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Hospital board bill fails


The Mississippi House made a mistake on Wednesday when it was unable to pass a bill that set out specific conflict-of-interest rules for members of public hospital boards.

The House rejected Senate Bill 2614 by a vote of 53-56, meaning that several members of the Republican majority voted against the bill. The Senate had approved the bill unanimously.

Hospital boards came under scrutiny a few years ago when the trustees at Singing River Health System in Pascagoula, under the shield of a state law that allowed them to meet in private, stopped making contributions to its employee pension fund for five years because of financial difficulties — and kept the decision secret. Only now is the hospital settling a lawsuit to make the contributions it was supposed to.

When word got out about what Singing River had done, the Legislature responded by eliminating the closed meetings loophole that hospitals had enjoyed for decades. But this week, the House chose not to address potential conflicts of interest among hospital board members.

The bill stated that hospital board members cannot own or work for a company or business “that provides goods or services in direct or indirect competition with the community hospital.” It set out the same restrictions for the spouse of a hospital board member.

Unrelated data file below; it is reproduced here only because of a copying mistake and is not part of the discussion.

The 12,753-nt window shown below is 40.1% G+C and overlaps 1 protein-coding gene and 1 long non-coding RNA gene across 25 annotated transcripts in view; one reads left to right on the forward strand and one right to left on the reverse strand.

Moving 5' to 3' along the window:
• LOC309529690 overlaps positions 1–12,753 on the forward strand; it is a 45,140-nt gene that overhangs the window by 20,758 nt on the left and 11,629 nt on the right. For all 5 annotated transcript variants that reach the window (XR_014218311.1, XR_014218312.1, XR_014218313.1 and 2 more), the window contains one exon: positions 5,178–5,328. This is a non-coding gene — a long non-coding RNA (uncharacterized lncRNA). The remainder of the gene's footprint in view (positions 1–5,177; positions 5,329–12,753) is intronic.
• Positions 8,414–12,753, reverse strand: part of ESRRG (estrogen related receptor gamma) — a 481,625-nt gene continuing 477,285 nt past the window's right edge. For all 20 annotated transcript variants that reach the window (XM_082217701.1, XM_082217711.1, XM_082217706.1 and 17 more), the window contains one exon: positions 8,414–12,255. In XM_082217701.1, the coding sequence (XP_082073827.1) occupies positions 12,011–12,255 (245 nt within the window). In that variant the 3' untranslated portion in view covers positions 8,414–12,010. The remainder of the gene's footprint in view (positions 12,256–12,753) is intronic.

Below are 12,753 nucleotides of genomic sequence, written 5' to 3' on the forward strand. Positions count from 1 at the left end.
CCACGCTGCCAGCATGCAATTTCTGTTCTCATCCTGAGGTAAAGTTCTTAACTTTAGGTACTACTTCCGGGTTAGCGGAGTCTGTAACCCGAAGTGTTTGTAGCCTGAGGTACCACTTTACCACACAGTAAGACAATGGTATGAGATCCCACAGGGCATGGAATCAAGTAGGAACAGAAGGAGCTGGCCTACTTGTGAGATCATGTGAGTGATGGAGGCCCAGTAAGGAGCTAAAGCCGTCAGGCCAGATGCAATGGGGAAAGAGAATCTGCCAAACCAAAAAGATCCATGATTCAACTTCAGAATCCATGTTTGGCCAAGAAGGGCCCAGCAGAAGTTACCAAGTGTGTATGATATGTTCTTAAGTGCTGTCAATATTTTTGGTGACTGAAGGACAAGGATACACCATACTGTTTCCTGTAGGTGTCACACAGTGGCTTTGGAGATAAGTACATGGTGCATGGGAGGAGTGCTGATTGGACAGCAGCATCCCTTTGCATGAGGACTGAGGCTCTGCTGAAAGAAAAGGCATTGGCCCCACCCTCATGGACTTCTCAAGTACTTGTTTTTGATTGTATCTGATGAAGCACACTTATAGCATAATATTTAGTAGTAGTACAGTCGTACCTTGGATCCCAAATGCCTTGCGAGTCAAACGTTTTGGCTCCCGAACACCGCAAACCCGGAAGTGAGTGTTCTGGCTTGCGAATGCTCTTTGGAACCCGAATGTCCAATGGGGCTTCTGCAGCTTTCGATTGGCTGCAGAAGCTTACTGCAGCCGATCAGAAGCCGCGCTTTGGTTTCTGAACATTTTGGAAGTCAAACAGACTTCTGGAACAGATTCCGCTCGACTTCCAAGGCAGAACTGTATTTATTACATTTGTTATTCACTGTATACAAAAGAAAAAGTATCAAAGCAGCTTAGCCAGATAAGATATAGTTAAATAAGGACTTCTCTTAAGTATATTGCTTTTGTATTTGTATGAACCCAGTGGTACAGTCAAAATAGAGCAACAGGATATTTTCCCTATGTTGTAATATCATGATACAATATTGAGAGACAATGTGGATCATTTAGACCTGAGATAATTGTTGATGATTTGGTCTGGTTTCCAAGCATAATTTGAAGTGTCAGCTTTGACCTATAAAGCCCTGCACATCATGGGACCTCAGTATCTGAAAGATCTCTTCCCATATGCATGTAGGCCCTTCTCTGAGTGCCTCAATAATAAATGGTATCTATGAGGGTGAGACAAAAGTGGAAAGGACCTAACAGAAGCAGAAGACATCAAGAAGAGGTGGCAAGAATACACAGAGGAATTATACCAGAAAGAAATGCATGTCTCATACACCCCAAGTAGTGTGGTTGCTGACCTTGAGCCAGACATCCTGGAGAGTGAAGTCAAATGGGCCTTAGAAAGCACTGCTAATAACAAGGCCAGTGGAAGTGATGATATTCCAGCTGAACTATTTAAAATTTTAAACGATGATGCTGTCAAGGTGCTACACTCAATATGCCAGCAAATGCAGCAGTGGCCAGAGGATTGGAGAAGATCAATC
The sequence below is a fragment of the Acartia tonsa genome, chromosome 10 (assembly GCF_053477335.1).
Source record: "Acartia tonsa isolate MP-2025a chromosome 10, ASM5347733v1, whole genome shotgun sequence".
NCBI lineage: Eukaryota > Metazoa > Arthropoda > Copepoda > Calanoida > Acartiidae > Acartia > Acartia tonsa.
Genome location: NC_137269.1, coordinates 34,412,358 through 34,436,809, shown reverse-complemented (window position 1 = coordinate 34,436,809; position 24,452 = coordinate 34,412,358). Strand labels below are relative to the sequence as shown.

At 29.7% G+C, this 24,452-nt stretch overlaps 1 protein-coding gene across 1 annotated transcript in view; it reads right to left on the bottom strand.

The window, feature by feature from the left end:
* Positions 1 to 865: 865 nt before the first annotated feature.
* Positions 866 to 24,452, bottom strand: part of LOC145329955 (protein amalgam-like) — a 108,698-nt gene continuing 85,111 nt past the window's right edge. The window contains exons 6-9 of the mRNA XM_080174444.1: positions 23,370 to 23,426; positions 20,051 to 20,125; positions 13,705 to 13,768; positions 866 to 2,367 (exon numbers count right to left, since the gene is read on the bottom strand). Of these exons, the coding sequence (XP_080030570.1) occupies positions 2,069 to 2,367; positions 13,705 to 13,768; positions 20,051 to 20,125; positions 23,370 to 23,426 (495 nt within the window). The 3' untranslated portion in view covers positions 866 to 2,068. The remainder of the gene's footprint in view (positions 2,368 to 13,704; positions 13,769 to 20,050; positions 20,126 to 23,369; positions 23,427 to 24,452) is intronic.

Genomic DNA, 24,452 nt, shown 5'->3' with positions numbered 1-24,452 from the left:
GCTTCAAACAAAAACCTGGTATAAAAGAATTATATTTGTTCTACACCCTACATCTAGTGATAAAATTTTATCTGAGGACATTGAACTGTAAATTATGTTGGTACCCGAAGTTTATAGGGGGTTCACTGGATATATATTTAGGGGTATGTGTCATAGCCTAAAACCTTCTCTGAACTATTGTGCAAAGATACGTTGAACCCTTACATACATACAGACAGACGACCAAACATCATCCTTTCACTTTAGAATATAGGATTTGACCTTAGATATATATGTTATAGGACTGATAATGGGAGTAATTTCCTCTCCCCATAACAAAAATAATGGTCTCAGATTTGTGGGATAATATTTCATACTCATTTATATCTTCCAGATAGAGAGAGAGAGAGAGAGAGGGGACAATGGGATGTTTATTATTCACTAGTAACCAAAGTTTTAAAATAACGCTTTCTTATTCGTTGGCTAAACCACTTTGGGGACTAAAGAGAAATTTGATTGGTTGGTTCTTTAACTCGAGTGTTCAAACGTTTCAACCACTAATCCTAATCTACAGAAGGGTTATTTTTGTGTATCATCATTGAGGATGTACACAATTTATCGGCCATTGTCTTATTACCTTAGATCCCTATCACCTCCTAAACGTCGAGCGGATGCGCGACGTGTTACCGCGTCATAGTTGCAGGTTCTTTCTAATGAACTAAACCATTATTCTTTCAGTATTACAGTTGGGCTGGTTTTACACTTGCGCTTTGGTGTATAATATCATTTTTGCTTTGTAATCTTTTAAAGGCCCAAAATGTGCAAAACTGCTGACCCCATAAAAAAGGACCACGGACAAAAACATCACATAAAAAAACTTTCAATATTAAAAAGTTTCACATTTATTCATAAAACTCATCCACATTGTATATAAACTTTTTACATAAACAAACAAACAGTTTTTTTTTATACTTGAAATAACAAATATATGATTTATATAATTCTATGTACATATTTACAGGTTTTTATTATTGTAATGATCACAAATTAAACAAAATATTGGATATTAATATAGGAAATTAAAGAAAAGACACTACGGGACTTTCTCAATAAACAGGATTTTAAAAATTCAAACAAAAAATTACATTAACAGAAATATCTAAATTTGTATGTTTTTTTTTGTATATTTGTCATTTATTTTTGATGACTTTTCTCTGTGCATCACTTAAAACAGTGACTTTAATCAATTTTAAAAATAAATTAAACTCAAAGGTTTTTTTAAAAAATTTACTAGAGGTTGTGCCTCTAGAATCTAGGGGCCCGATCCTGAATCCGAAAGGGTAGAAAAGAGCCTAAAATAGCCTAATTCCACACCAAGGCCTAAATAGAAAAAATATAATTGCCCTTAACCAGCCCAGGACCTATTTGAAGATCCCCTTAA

Perhaps the majority of House members that voted against the bill thought it was too strict. A public hospital in a small community may have trouble finding board members from its business community who could avoid any conflict-of-interest entanglements.

But because of the rapidly rising cost of medical care, hospitals now manage giant budgets — in many cases larger than school districts or county governments. Taxpayers should expect that people appointed to the boards of publicly owned hospitals will act with the best interest of the institution in mind. A strong conflict-of-interest law is one way to encourage this.

The House is scheduled to reconsider the bill, which merits approval.


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